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Access to Rheumatology Care Decreases Hospitalizations for High-Risk Lupus Patients

CHICAGO – Patients with high-risk systemic lupus erythematosus (SLE) may have a decreased risk of hospitalization and a shorter length of stay when their access to rheumatologic care is improved, according to new research findings presented this week at the 2018 ACR/ARHP Annual Meeting (Abstract #1843).

SLE, also called lupus, is a chronic disease that causes systemic inflammation affecting multiple organs. In addition to affecting the skin and joints, it can affect other organs in the body such as the kidneys, the tissue lining the lungs (pleura), heart (pericardium), and brain. Lupus is far more common in women than men and requires careful management during pregnancy. It is also more prevalent among African-Americans and Hispanics than non-Hispanic whites.

In a previous study, Researchers at the University of Rochester Medical Centerin New York demonstrated that a small group of high risk, high cost patients account for majority of the hospitalizations, length of stay, and overall cost among all lupus patients admitted to an academic medical center. So the researchers decided to conduct a study to assess the impact of interventions to improve access to rheumatology care for these high-risk, high-cost SLE patients.

“In our initial study, we noted that high-risk, high-cost patients (at 45 days) spent three times as many days in the hospital compared to those who were not (at 11 days). We also noted that these were often young women from lower socioeconomic backgrounds,” said Allen P. Anandarajah, MBBS, a rheumatologist at URMC and the study’s lead author. “These patients often were unable, or unwilling, to come to outpatient clinics. We organized focus group meetings with patients from within the high risk group and recognized that the lack of easy access was a major impediment to routine clinical care.”

The study categorized high-risk, high-cost lupus patients as those who required three or more hospital admissions over a three-year period from 2013 to 2016. Most of the patients in the group were from poor, urban communities and were African-American. In July 2018, University of Rochester Medical Center launched IQ-LUPUS (Improve Quality in Low-income, Underserved, Poor, Underprivileged, SLE), a project to improve quality of care for thehigh-risk, high-costs SLE patients and to enhance patient access to rheumatology care. The program offers direct access to a nurse care coordinator and a social worker. The center also opened a rheumatology clinic in a local urban neighborhood.

The researchers compared the no-show rates for high-risk, high costs patients at the outpatient clinics with those of all other lupus patients as well as all rheumatology patients for the fiscal year 2017.  They also determined hospitalization rates and length of stay for all medical center admissions among the patients enrolled in the project, comparing these figures for the first 10 months of FY2017 to the first 10 months of FY2018. Sex, age and diagnoses on admission were also documented for the patients in the cohort.

To date, 54 patients are enrolled in IQ-LUPUS. No-show rates for the high-risk, high-cost patients were 12.1 percent in FY2017, compared to 5.8 percent for all lupus patients and 4.3 percent for all patients seen at the rheumatology clinic. No-show rates for the high-risk, high-cost patients decreased 1.3 percent in FY2018, but increased in all lupus patients by 0.8 percent and all rheumatology patients by 0.7 percent.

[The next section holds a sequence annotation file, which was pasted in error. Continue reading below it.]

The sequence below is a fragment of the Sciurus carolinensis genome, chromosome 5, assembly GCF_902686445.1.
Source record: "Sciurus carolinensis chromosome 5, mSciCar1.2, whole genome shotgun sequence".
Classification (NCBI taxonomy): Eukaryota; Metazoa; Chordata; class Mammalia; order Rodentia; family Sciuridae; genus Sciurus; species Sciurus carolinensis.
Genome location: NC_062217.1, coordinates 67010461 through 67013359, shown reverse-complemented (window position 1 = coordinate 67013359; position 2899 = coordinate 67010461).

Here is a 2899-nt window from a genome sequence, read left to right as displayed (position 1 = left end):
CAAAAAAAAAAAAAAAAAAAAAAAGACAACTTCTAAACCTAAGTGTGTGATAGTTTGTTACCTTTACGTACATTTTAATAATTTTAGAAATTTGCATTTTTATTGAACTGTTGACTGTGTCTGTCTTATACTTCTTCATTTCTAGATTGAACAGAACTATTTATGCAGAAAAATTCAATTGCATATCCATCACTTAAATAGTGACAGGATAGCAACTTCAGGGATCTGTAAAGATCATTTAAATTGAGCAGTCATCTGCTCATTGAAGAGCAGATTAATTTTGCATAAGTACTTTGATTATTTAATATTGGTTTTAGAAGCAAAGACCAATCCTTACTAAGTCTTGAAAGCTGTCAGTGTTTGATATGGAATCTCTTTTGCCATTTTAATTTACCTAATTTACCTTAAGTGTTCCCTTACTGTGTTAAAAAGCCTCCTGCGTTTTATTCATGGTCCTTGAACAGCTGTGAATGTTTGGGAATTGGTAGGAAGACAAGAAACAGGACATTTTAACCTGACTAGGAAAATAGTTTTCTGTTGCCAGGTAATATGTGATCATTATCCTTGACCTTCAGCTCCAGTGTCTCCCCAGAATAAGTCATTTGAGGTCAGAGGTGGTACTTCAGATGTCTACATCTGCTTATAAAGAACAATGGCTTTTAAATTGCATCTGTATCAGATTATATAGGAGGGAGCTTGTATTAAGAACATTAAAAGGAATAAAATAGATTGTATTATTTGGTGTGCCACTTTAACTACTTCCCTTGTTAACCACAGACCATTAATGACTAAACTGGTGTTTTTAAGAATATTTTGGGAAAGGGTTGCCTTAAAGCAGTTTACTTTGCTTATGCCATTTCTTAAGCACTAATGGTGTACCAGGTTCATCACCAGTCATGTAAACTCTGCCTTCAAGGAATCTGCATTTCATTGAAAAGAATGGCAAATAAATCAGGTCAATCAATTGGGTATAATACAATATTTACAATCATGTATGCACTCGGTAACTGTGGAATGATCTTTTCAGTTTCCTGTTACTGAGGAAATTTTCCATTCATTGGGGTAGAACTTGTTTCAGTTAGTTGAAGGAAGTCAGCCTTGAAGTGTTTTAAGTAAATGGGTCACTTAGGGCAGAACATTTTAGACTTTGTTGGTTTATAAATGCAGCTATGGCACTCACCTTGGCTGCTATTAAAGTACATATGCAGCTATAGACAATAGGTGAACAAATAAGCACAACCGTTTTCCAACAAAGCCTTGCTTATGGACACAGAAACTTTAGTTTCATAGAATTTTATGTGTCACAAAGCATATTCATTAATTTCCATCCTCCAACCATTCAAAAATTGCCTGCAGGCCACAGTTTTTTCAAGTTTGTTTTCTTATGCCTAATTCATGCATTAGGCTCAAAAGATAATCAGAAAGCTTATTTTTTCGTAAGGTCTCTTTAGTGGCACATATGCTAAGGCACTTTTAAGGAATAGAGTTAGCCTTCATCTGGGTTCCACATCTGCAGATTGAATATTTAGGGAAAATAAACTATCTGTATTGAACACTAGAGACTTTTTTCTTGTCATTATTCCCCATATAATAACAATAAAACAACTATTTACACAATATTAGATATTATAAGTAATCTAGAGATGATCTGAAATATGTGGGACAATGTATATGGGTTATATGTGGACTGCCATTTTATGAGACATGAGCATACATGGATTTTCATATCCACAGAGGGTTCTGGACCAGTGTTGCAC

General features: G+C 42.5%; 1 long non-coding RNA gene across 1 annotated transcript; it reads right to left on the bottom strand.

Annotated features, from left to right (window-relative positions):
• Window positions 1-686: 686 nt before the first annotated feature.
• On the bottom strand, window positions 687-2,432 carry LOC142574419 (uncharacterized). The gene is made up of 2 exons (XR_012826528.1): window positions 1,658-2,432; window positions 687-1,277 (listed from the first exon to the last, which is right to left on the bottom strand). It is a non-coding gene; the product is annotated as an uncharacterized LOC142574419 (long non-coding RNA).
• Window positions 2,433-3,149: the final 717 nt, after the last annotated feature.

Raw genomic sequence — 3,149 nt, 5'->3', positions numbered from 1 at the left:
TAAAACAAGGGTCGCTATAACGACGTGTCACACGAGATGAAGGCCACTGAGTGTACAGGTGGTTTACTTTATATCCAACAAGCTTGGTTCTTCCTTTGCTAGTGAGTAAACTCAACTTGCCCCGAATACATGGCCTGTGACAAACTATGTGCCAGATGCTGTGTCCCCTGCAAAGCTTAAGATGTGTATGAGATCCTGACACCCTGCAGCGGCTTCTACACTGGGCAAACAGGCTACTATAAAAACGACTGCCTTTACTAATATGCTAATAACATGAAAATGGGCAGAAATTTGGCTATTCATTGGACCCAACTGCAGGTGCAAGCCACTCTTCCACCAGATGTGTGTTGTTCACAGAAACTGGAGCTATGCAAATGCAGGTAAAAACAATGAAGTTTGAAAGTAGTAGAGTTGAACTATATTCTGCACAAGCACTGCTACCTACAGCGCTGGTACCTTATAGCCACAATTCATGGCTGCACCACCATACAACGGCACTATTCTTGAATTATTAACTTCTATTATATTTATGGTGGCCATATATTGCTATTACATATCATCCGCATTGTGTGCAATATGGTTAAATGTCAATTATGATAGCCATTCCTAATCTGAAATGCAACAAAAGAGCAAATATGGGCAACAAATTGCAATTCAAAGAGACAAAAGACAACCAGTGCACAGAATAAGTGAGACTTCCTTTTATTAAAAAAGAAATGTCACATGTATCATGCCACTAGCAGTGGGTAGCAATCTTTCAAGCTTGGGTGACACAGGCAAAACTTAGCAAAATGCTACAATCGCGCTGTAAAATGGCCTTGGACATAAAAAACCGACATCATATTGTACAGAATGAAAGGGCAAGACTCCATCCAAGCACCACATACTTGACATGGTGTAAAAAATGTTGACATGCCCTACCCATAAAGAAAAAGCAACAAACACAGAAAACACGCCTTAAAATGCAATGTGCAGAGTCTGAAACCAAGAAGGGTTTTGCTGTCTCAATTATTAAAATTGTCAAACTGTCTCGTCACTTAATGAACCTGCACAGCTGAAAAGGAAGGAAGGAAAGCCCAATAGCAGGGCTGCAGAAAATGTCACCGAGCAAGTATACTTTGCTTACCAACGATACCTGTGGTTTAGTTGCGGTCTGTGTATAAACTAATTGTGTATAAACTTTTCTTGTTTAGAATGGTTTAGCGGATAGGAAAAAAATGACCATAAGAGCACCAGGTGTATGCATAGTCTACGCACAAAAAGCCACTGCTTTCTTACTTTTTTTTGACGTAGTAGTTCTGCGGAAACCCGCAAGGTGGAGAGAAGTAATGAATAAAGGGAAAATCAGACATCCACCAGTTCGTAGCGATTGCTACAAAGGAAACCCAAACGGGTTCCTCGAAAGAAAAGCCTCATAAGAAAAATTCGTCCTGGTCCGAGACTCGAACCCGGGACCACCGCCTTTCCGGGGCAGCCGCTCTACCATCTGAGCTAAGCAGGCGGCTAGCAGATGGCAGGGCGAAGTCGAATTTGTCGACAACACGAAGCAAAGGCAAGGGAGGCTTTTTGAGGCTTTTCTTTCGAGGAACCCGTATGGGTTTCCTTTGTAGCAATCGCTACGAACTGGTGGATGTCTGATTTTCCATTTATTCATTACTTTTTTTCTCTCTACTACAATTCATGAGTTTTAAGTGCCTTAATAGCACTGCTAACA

In 2017, 16 high-risk, high-cost patients had 52 hospital admissions and a total length of stay of 231 days. All of these patients were female, with a mean age of 32.9 years. In 2018, there were 17 high-risk, high-cost patients with 36 hospital admissions and a total LOS of 159 days. All of these patients were also female, and their mean age was 32.5 years. The number of 30-day admissions also decreased from 21 in 2017 to 14 in 2018.

“Early results of IQ-LUPUS suggest that improved access to rheumatology care through innovative care coordination and special clinics, can decrease hospitalizations and length of hospital stay for these high-risk, vulnerable patients,” said Dr. Anandarajah.

“Health care disparities in lupus are substantial, and high-risk, high-cost patients are more likely to encounter avoidable admissions, given their frequent use of the health care system. Accountable care organizations and the implementation of value-based payments have increased the need to improve care for these patients and reduce costs. We aim to continue to build trusting relationships with patients and community leaders from low-income neighborhoods through continued interactions in focus group meetings, educational sessions and other programs.”

Monica McDonald
Newsroom: 312-949-8822
Office: 404-633-3777, ext. 332


About the ACR/ARHP Annual Meeting
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About the American College of Rheumatology
The American College of Rheumatology is an international medical society representing over 9,400 rheumatologists and rheumatology health professionals with a mission to empower rheumatology professionals to excel in their specialty. In doing so, the ACR offers education, research, advocacy, and practice management support to help its members continue their innovative work and provide quality patient care.

Rheumatologists are experts in the diagnosis, management, and treatment of more than 100 different types of arthritis and rheumatic diseases.

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